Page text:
Legislative Assembly (Western Australia)
Tuesday, the 8th September, 1970
Tuesday 8 September 1970
Prom the records of the Department of Agriculture it will be found that a garden
of peas consisting of several acres in the Waggrakine area was completely wiped
out. To appreciate the position fully one would need to have seen the garden in
question both before and after the disaster. Only then would one be able to
realise the danger that there Is in these volatile sprays.
When the matter was taken up with the departmental officers the only cause they
could find for the burning out of these several acres of peas was the spray being
used by farmers for the control of weeds in the Dongara area. The layman could
be excused for wondering why this spray had missed other gardens while landing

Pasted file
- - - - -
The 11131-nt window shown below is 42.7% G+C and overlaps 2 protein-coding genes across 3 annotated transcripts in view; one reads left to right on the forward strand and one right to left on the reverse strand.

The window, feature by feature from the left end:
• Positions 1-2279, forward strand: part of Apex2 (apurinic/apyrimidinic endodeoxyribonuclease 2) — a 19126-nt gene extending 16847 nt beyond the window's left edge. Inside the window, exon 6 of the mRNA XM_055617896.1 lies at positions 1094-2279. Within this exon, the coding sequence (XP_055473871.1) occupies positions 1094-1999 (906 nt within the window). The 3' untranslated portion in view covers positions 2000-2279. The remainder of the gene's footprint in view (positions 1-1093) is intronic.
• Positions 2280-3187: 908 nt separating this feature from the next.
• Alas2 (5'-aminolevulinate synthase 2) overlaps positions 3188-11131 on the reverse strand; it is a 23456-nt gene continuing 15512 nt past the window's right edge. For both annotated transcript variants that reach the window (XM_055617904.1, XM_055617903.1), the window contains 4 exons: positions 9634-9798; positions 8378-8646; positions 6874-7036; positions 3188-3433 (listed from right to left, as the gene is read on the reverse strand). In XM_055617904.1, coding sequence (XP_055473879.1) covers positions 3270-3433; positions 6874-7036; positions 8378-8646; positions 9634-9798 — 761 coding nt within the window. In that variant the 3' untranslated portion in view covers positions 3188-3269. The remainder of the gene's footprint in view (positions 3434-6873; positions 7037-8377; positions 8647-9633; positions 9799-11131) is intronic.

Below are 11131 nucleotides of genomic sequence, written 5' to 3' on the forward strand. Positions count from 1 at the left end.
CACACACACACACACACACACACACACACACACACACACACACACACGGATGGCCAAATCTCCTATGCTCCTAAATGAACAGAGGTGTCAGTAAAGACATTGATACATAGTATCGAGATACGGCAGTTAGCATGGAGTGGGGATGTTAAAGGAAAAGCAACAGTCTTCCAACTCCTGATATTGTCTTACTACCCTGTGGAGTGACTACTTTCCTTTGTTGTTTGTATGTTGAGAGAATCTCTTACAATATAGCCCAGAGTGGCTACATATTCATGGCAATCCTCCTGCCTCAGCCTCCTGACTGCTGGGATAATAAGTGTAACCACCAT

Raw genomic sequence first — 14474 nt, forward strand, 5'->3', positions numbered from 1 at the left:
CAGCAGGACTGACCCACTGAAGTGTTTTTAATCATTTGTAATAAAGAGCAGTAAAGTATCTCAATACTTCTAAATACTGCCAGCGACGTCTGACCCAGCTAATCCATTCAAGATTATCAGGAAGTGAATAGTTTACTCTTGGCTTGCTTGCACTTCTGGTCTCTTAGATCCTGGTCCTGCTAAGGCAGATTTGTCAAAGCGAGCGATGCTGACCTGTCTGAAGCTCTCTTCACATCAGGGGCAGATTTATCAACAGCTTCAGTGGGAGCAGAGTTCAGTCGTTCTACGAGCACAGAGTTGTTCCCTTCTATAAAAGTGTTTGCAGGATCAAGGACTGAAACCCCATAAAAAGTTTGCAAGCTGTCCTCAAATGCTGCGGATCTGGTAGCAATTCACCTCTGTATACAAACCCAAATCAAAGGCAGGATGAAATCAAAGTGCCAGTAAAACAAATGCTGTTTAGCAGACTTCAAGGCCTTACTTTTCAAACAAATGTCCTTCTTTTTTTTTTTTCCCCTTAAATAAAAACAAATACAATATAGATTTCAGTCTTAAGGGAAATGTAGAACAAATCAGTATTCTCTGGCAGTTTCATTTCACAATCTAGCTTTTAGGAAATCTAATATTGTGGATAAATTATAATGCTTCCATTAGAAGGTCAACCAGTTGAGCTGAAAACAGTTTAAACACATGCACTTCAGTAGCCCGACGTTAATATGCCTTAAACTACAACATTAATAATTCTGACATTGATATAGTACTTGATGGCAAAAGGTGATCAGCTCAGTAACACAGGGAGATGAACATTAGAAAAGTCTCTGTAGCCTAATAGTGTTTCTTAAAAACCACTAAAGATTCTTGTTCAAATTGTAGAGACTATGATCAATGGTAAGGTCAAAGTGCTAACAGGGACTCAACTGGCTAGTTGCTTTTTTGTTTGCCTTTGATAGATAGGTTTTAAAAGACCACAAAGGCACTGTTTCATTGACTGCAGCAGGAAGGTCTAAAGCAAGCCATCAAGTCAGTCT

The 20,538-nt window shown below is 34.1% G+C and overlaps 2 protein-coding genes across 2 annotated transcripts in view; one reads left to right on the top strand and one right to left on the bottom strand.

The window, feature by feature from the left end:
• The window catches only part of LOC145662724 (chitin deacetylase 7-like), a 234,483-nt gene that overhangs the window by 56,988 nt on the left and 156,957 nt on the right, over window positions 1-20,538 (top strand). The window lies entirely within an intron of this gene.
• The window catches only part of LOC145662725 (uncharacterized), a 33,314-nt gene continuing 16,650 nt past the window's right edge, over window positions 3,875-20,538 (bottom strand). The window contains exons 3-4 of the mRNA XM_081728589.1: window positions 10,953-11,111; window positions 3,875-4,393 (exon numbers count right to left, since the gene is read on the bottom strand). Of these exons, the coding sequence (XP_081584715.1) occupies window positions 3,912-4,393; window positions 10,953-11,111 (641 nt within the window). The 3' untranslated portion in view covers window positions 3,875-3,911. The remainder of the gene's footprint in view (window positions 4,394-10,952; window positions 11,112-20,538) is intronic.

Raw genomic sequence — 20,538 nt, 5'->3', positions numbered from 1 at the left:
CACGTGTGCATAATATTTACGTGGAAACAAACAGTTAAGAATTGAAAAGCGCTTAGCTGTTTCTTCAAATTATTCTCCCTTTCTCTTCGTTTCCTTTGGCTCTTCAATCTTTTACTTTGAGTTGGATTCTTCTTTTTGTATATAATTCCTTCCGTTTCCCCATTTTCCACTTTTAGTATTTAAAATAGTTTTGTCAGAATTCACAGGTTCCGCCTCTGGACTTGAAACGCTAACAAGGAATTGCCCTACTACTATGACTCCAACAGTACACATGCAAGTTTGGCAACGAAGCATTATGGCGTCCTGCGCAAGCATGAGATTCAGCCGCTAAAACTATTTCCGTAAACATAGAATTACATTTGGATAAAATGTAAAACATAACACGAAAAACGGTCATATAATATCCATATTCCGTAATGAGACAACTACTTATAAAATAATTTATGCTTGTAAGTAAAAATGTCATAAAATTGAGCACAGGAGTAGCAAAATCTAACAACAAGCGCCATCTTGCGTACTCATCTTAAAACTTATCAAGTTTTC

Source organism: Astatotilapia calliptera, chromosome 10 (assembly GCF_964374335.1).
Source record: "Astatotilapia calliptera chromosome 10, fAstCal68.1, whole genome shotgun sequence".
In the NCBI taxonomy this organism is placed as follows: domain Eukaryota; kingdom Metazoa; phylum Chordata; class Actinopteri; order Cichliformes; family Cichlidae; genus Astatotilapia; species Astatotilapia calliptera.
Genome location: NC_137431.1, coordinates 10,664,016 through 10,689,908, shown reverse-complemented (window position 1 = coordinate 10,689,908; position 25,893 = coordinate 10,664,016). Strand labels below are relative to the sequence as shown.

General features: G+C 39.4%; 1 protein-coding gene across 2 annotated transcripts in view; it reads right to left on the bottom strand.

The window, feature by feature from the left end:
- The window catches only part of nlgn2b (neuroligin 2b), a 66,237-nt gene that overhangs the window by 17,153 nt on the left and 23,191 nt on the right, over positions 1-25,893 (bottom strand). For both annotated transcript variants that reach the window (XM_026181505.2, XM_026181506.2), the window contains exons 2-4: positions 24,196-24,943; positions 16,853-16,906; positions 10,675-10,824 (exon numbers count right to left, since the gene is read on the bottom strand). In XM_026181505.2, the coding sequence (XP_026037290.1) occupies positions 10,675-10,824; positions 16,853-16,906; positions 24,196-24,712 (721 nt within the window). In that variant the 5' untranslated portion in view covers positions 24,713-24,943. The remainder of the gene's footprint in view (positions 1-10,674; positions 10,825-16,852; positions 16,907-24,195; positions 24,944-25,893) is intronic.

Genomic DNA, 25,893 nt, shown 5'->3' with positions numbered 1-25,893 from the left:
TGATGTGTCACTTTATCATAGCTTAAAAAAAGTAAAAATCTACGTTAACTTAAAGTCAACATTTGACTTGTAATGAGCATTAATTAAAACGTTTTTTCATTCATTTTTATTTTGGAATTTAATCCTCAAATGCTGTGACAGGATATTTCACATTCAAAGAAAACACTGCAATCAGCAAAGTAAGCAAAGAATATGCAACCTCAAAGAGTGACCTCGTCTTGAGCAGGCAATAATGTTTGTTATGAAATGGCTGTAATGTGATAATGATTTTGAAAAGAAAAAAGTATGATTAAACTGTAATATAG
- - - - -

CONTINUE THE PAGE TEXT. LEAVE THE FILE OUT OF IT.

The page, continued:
on this particular spot.
According to the departmental officers and I understand this is the correct explanation-
the spray was held in suspense for several days and then, as was mentioned by the member for Gascoyne, the prevailing southerly wind caused it to drift towards the Waggrakine area from the Dongara wheatfields and It eventually landed on these several acres of peas
which were destroyed.
There are other incidents which could be quoted in connection with this type of spraying. The member for Northern has quoted one-it probably came to his notice as a railwayman-which referred to a leaking drum of 2,4-D ester which was being carried by a train that had stopped to carry out the shunting of stock. Not very much of the spray leaked out of the drum, but it was enough to destroy an entire field of tomatoes at the Utakarra
This constitutes a warning to the people who are in control of spraying operations
and it indicates the dangers that exist, particularly when highly volatile aerial
sprays are being used. As has been pointed out. 2,4-D ester and some of the other
sprays are really quite lethal; a view with which I entirely agree.